3. Discover how to break the game rules into small steps!

Introducing the game and demo target

This yet-unnamed game is a visual novel/RPG that takes place in a fictional, ancient China. The core game will follow a handwritten, and procedurally generated story line in which player actions are only limited by their skill. That means no character, item, or plot point will require the player to take certain actions to advance the game.

Non-player characters and personalities

NPCs are going to be the cornerstone of getting visual novel and RPG elements to blend cleanly. They should be able to take predefined actions, or choose their own actions from a list of possibilities. Systems like these are fairly easy to model and have been used in games such as The Sims.

Each character may have three or so personality traits. These traits will be used to filter out the desired actions from a list of all possible actions that a character can take. If a character personality consists of three personality traits out of a pool of nine traits, that results in 84 unique character personalities.

Character actions may also be influenced by their mood. Mood acts as a temporary tag on a player’s personality that alters their action choices in the short term.

Skills, items, and knowledge

The actions that an NPC or player can take are determined entirely by skills, items, and knowledge. Actions can alter items, the environment, and even other characters.

Player actions

Where NPC actions are limited by personality traits, player actions are only limited by skill, items, and knowledge. Actions are the way in which the player interacts with the game world, and include dialogue with other characters. Through dialogue, players can attempt to convince NPCs to use their skill, item, or knowledge on behalf of the player.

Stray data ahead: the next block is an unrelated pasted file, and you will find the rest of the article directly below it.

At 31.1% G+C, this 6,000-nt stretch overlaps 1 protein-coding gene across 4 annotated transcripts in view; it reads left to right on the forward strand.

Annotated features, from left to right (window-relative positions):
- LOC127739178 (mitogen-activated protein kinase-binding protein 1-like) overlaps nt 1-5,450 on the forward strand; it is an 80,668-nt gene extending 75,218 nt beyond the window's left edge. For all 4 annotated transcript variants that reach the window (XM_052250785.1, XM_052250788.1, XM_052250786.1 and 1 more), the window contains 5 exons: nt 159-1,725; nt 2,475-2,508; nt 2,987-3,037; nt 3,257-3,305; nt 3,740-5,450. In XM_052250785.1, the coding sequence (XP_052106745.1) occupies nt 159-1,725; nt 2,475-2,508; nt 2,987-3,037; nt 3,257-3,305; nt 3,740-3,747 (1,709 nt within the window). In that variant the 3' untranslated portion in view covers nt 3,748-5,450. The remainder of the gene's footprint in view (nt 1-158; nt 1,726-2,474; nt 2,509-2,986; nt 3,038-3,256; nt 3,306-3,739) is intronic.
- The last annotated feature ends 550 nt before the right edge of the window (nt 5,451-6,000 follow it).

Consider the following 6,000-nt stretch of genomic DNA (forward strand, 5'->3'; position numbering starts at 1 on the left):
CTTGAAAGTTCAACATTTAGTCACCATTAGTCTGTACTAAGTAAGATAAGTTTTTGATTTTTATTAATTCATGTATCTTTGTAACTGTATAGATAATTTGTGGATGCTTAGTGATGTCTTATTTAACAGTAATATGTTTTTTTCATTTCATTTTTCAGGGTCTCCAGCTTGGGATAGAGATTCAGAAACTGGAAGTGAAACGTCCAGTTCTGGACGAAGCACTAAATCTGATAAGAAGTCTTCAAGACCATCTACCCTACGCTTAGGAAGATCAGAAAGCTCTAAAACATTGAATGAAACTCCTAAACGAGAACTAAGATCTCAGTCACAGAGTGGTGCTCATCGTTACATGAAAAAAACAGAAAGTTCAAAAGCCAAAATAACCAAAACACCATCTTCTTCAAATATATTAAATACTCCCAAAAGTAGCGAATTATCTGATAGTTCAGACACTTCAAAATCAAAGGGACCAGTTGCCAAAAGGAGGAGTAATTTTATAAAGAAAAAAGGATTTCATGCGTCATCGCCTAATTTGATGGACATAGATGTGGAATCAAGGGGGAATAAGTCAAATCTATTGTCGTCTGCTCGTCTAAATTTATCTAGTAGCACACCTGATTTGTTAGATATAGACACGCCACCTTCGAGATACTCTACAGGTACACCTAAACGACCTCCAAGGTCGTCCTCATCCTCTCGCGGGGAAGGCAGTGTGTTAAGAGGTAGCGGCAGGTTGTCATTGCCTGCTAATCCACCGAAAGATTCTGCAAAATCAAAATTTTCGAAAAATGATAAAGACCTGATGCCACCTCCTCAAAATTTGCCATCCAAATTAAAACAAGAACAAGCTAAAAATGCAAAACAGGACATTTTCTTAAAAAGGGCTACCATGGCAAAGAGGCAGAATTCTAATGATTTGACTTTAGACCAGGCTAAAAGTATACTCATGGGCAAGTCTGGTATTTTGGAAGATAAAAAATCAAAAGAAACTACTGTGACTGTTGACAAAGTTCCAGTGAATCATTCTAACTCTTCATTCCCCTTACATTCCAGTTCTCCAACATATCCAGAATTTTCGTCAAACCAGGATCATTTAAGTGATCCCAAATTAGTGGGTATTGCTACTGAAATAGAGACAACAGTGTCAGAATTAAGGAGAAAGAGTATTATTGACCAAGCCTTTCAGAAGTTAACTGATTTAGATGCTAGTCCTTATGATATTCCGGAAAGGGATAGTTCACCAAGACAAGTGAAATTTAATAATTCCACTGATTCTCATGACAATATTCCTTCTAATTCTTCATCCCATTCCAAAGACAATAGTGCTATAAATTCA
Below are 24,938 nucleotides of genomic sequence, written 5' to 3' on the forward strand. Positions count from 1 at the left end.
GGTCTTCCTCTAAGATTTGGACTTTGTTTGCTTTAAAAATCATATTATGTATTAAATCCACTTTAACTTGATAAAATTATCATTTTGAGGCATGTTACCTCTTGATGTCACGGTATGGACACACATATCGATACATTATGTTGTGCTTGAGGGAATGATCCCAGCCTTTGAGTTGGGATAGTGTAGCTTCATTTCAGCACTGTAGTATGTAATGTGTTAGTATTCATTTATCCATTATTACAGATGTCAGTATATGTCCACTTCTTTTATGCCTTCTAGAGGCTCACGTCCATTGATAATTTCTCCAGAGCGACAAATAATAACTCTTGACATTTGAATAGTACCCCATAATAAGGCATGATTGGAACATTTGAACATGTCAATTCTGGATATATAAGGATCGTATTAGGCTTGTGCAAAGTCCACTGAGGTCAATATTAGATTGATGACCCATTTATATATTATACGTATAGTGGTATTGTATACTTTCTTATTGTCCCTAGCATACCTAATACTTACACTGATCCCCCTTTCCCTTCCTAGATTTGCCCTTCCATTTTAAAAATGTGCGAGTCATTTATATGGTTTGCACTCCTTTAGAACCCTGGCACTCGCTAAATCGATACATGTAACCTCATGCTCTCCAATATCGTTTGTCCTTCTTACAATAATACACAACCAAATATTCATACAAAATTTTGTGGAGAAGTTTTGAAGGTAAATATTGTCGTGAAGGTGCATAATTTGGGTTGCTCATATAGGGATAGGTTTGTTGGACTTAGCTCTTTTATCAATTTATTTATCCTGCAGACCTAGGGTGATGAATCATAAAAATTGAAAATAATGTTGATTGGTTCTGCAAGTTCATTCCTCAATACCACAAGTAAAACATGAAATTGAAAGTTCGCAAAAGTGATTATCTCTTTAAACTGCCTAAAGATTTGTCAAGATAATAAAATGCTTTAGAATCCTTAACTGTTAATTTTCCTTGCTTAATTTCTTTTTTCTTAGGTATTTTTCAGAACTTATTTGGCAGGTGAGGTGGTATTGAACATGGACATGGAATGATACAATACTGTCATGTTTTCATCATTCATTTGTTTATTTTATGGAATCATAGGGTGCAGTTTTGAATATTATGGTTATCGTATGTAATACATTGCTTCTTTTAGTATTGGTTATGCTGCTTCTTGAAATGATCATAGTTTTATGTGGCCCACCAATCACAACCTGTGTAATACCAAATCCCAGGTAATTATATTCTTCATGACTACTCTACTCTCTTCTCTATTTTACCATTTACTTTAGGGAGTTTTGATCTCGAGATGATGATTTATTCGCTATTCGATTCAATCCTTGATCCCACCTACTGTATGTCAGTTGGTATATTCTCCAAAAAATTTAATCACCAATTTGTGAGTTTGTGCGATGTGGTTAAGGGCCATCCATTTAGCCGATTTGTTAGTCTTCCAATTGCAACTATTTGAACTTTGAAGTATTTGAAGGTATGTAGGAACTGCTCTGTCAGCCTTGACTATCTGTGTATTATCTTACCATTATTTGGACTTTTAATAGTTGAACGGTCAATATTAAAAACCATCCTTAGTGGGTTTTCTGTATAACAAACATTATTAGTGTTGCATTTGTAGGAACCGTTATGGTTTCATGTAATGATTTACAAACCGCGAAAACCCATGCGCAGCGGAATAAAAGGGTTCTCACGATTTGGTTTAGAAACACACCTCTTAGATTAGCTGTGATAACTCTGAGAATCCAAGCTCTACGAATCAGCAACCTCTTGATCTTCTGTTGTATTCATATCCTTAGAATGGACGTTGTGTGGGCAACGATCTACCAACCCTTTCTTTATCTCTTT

In this regard, the player is not even required to gain skills or items to advance the story. They can rely entirely on their relationships with non-player characters, and leverage their abilities to play the game.

Resolving chapters

In order to advance the game, the player will have to “resolve” each chapter, and they can do so in any way they like. In the first chapter, the player comes across a mysterious item in the possession of a high-ranking noble. There are rumors that another artifact of similar appearance is on its way to the foreign trading port. Should the player manage to get possession of either item, they can resolve the chapter by deciding the fate of the sought-after artifact.

Refining rules

The concepts outlined above may not make it into the final game, but they are actionable. I must emphasize that these ideas did not fall randomly onto the document you’re reading. The real magic happened in the few hours I spent scribbling and scratching out ideas on paper. Here is the proof:

Ultimately, I am playing this game just as much as I am designing it. The result is that I get to discover this game over time, gradually focusing my lens until the idea is clear enough to formalize into a program.